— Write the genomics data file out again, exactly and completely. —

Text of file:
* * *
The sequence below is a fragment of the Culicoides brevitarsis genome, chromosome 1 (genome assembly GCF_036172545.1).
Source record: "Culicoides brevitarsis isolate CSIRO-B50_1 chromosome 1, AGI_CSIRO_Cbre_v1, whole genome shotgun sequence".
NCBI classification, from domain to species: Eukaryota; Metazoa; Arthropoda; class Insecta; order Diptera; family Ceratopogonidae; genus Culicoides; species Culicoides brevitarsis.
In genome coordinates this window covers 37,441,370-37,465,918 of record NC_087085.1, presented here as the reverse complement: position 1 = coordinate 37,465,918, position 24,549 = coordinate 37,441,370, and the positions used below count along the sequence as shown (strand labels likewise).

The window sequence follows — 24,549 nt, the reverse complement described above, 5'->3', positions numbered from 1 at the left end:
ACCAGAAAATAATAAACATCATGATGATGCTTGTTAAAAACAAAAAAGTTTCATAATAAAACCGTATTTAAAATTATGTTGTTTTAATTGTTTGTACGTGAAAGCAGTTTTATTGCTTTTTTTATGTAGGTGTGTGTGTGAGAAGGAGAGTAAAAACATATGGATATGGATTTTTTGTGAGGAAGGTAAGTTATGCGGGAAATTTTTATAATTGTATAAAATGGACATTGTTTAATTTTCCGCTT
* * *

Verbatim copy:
The sequence below is a fragment of the Culicoides brevitarsis genome, chromosome 1 (genome assembly GCF_036172545.1).
Source record: "Culicoides brevitarsis isolate CSIRO-B50_1 chromosome 1, AGI_CSIRO_Cbre_v1, whole genome shotgun sequence".
NCBI classification, from domain to species: Eukaryota; Metazoa; Arthropoda; class Insecta; order Diptera; family Ceratopogonidae; genus Culicoides; species Culicoides brevitarsis.
In genome coordinates this window covers 37,441,370-37,465,918 of record NC_087085.1, presented here as the reverse complement: position 1 = coordinate 37,465,918, position 24,549 = coordinate 37,441,370, and the positions used below count along the sequence as shown (strand labels likewise).

The window sequence follows — 24,549 nt, the reverse complement described above, 5'->3', positions numbered from 1 at the left end:
ACCAGAAAATAATAAACATCATGATGATGCTTGTTAAAAACAAAAAAGTTTCATAATAAAACCGTATTTAAAATTATGTTGTTTTAATTGTTTGTACGTGAAAGCAGTTTTATTGCTTTTTTTATGTAGGTGTGTGTGTGAGAAGGAGAGTAAAAACATATGGATATGGATTTTTTGTGAGGAAGGTAAGTTATGCGGGAAATTTTTATAATTGTATAAAATGGACATTGTTTAATTTTCCGCTT